I have been really enjoying watching Mary Portas’s TV programme ‘The Bottom Line’ but also love the way that it has renewed the focus on clothing being Made in Britain. The funny thing is that I often go out of my way to buy Fairtrade and ethical clothing made abroad in countries like Africa or India so buying Made in Britain is the complete opposite. But I also think that it is important to support our own economy and help those in this country that are struggling to find a job and as the clothing industry is so huge their is probably room for both.
That said, I don’t neccaserily think that just because something is ‘Made in Britain’, it is ethical. For example, it may be made using cotton that is picked by children in Uzbekistan and grown using environmentally damaging pesticides. There are however some key benefits that I can see in buying clothes made in Britain, which include:
Supporting the British economy and providing jobs for those in Britain.
Preserving specialist skills for clothing manufacture in Britain.
Quality, British products are known for their high quality and workmanship.
Strict UK and EU working regulations ensure high standards in British factories and give greater confidence in that workers have been treated well.
Cutting down on transportation and therefore carbon footprint of clothing.
I am not going to write any more about Mary Portas and her Kinky Knickers as I think most people will already have watched the programme. If you haven’t, you can find out more here. Instead I wanted to share some fantastic brands that are both ‘Made in Britain’, ethical and probably most importantly when it comes to fashion, look great!
The dress that I wearing in the pictures above is by Nancy Dee, an ethical and sustainable fashion brand that manufactures all if its clothing in the UK using a variety of sustainable materials including organic cotton, Bamboo, soya bean and modal. It is definitely one of my favourite dresses. It is beautifully made, unique and individal with only limited runs of designs using their own specially made fabrics (I have not seen anyone else out and about wearing my flamingo print dress), washes well and is really comfortable to wear. I also love the flattering cut. If you like the sound of Nancy Dee, please check out there website here which has a fantastic sale at the moment, including the Flamingo dress that I am wearing.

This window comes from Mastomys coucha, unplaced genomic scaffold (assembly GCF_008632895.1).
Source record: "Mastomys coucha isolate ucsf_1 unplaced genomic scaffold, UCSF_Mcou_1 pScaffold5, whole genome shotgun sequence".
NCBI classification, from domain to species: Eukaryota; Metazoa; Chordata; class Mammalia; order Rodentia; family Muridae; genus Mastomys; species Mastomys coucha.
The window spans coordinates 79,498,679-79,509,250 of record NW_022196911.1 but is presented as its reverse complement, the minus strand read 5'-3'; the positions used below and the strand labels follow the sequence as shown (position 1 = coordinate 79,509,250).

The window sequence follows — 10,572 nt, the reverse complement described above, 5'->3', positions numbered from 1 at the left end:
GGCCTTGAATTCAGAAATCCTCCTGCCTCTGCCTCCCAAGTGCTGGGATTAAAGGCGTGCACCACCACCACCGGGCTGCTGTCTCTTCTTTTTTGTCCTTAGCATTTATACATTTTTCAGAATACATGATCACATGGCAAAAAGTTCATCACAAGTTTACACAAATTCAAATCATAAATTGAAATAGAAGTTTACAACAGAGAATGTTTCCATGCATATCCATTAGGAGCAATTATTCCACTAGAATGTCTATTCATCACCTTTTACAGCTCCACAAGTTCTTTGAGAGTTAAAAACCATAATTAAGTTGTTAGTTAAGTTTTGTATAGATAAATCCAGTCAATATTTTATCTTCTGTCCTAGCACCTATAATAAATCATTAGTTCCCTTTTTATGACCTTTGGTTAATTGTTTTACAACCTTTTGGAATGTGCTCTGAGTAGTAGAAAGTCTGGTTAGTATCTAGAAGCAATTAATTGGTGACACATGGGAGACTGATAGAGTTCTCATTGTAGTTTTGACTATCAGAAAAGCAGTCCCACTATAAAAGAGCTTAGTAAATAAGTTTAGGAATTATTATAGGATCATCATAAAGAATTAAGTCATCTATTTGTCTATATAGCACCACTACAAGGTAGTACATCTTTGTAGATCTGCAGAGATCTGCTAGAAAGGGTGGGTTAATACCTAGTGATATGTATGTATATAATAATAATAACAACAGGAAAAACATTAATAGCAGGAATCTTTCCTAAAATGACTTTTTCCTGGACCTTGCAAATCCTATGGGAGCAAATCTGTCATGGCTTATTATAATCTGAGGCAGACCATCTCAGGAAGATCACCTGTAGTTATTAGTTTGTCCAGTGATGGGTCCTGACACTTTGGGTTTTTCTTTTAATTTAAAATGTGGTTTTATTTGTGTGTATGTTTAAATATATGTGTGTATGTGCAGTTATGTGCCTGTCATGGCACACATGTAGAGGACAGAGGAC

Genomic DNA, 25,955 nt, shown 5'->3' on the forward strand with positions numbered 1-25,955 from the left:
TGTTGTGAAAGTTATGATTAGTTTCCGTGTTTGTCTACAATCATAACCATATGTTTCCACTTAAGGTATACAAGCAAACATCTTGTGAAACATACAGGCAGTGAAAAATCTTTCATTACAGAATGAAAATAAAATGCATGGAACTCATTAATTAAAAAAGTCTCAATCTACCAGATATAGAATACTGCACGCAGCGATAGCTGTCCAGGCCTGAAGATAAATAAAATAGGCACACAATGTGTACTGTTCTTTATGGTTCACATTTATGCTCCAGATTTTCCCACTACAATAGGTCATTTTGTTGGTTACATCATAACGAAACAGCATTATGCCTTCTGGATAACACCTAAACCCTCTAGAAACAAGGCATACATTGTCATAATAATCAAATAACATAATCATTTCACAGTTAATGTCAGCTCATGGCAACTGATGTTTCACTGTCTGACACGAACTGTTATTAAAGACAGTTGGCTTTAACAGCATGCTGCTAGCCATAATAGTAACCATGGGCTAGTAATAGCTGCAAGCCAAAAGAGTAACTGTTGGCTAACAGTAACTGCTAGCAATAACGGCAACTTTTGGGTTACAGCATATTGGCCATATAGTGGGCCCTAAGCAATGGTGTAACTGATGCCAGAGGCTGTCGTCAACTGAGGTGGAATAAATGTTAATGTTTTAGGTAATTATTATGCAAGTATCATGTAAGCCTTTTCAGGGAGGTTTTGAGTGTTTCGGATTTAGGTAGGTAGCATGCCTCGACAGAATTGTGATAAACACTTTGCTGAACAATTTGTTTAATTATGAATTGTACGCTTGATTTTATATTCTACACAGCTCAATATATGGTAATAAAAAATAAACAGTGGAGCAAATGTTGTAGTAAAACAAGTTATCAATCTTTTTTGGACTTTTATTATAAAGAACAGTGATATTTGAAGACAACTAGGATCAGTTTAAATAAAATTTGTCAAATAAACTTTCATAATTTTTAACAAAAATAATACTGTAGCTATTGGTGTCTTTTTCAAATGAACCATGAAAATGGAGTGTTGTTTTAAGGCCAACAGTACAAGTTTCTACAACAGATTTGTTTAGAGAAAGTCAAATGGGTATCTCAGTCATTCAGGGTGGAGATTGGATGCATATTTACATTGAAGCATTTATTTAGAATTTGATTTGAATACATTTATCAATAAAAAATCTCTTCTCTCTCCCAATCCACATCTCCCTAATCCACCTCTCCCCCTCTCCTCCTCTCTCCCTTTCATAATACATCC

Who Made Your Pants a campaigning ethical underwear brand based in Southampton. Their pants are designed to sit flat under clothes, have no VPL, and be comfortable and all day fabulous. I saw a selection of them at the Good Fashion Show and I can vouch for the fact that they are beautifully made. They use fabric sold on by big underwear companies at the end of season and stop them ending up as landfill and they employ refugees from war torn countries like Afghanistan, Somalia, the Sudan in a woman only environment where they can feel safe, learn new skills and provide themselves with an income.
Another exciting ‘Made in Britain’ brand that has caught my eye recently is Hiut Denim. A brand that is all about reviving the jeans industry is a small Welsh town called Cardigan. I spent many childhood holidays in Cardigan which is a seaside town in West Wales and also where my Grandparents lived and my Father grew up. My Grandfather was the Principle of the local technical college. Sadly over the years many young people have been forced to move away for Cardigan due to lack of job opportunities and the closure of the local jeans factory which employed 400 people and made 35,000 pairs of jeans a week in part contributed to this.
Hiut denim is bringing employment back to the area and allowing the people of Cardigan to do what they do best. It seems to be focussing on simplicty with just a few styles of jeans (at the moment) made incredibly well using the expertise from the people who were originally employed in the factory and high quality denim including organic and selvedge denim.
The brand is also trying to move away from the idea that clothing is a throw away commodity, instead making jeans that will be valued and treasured. They are the first ever company to make jeans with a history tag. Customers can register their jeans unique number with the HIstorytag website and then upload memories (or where you went, what you did). If the jeans are every passed on or donated to a charity shop, these memories will go with them.
I know there are many more amazing ethical ‘Made in Britain’ brands, many of which I hope to share with you soon. I will continue to support Fairtrade and brands which are working to alleviate poverty in other countries but I also love the idea of buying more locally and supporting people a little closer to home. As I don’t buy any fast fashion clothes manufactured in sweatshops, I definitely think it is possible for me to do both and as a result build a very stylish wardrobe packed with beautiful high quality clothes.
What do you think?
With warmest wishes